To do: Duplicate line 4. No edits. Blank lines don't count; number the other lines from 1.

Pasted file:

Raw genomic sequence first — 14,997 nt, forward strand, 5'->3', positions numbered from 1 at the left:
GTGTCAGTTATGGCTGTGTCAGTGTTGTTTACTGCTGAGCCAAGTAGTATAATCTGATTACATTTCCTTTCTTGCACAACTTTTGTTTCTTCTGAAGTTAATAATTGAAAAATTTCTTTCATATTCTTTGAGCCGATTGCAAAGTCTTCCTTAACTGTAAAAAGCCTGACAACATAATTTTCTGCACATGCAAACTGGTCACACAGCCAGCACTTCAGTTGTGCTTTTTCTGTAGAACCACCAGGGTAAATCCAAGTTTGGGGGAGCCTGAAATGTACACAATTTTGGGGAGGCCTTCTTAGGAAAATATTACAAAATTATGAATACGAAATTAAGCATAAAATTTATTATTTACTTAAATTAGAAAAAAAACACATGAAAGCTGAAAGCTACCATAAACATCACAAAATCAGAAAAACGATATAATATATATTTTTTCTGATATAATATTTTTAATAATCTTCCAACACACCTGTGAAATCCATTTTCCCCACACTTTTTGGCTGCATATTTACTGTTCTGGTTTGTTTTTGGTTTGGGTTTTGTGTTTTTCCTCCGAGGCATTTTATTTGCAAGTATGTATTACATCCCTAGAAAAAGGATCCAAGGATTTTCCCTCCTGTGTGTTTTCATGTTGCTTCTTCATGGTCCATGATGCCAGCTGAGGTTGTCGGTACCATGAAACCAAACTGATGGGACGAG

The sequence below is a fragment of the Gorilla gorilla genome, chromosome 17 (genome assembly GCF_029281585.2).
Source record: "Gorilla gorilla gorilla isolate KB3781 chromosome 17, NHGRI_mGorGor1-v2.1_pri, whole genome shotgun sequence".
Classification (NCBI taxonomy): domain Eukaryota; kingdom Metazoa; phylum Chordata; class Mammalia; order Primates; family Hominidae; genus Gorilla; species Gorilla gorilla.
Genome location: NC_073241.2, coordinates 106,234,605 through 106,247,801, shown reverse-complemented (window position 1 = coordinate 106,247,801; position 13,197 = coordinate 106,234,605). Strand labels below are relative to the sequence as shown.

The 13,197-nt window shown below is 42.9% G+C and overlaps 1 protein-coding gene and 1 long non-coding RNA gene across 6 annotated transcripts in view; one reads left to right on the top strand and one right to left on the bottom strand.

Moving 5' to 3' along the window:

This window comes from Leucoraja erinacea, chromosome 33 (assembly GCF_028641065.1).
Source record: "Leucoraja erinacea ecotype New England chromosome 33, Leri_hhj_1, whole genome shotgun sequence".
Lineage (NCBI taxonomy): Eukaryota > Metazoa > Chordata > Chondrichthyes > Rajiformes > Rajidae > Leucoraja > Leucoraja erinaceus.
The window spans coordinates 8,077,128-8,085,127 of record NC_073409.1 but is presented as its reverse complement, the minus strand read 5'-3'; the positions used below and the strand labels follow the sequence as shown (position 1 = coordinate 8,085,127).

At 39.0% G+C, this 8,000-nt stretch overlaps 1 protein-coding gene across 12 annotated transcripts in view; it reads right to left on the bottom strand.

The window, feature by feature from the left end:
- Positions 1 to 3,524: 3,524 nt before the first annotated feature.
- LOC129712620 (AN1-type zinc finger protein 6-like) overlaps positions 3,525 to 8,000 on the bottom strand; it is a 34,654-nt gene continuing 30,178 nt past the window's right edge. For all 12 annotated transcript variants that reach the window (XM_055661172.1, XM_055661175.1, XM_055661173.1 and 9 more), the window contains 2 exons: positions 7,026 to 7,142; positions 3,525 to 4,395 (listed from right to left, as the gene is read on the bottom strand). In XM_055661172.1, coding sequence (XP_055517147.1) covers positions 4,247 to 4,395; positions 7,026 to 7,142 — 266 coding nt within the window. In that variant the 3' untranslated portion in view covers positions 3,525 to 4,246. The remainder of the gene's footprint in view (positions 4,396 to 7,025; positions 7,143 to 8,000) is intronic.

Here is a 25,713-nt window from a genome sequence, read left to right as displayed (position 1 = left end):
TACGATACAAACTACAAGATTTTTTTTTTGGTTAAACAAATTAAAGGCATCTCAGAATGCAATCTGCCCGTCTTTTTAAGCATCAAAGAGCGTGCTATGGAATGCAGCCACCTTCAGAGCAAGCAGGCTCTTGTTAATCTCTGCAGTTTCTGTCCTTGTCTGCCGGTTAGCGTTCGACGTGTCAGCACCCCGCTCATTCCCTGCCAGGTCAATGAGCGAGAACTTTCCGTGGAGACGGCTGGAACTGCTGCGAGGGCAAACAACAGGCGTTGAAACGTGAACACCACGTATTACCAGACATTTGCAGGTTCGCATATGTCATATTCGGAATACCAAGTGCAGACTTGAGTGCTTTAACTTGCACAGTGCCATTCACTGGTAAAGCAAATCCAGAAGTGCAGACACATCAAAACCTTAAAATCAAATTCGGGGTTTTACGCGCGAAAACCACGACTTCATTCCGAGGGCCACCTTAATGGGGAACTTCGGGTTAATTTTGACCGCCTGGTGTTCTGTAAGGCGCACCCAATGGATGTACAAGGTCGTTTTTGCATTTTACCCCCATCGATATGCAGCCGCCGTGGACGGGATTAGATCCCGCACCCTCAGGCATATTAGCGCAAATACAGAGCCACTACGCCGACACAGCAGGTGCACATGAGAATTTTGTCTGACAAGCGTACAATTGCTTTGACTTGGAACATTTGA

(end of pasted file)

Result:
Source record: "Gorilla gorilla gorilla isolate KB3781 chromosome 17, NHGRI_mGorGor1-v2.1_pri, whole genome shotgun sequence".